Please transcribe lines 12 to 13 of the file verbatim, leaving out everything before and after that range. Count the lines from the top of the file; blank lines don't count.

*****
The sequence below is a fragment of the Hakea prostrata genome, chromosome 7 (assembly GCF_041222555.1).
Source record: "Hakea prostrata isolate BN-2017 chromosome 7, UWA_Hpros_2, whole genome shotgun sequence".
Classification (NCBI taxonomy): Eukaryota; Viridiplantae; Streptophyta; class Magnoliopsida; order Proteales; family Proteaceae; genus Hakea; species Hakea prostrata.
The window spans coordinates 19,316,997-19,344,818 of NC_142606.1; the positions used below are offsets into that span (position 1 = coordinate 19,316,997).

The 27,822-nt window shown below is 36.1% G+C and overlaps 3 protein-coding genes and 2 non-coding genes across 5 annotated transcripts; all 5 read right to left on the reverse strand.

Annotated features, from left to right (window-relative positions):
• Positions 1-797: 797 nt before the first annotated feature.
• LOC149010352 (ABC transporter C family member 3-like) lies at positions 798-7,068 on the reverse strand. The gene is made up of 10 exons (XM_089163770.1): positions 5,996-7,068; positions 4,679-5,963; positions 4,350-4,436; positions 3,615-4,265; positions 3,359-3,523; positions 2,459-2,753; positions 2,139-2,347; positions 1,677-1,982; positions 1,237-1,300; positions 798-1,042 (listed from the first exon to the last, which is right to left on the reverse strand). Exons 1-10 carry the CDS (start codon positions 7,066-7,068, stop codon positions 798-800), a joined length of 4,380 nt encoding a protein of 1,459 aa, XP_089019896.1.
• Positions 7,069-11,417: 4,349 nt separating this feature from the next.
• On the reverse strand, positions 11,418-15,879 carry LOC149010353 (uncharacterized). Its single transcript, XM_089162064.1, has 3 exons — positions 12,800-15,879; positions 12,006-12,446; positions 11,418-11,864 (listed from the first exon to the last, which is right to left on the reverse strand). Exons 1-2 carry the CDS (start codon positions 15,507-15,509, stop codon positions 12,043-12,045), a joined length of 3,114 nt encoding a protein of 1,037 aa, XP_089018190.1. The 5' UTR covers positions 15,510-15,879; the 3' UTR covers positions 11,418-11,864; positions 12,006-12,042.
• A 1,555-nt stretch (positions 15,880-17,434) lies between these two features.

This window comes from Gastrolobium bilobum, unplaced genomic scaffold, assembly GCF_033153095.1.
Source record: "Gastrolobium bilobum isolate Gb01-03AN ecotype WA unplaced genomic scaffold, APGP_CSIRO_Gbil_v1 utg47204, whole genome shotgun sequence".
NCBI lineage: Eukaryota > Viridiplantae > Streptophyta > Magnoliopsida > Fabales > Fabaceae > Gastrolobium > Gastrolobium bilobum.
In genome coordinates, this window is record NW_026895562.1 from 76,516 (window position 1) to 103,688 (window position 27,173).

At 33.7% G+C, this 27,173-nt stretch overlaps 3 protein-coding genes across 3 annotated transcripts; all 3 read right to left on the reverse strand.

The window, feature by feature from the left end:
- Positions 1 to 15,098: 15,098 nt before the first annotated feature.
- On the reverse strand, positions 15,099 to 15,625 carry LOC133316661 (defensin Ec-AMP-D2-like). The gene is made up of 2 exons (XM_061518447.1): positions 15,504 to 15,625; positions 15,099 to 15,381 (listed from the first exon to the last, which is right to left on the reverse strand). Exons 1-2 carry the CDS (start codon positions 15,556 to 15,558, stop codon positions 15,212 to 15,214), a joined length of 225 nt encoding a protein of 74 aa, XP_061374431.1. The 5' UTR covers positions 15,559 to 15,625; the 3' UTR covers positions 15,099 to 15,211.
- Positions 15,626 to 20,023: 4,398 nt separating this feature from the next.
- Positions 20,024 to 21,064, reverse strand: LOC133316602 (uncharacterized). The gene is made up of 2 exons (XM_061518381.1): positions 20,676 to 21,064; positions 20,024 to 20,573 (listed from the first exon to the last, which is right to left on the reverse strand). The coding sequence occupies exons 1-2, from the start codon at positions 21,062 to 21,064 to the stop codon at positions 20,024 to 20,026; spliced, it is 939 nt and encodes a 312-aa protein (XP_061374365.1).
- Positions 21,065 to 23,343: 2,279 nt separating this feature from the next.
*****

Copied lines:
This window comes from Gastrolobium bilobum, unplaced genomic scaffold, assembly GCF_033153095.1.
Source record: "Gastrolobium bilobum isolate Gb01-03AN ecotype WA unplaced genomic scaffold, APGP_CSIRO_Gbil_v1 utg47204, whole genome shotgun sequence".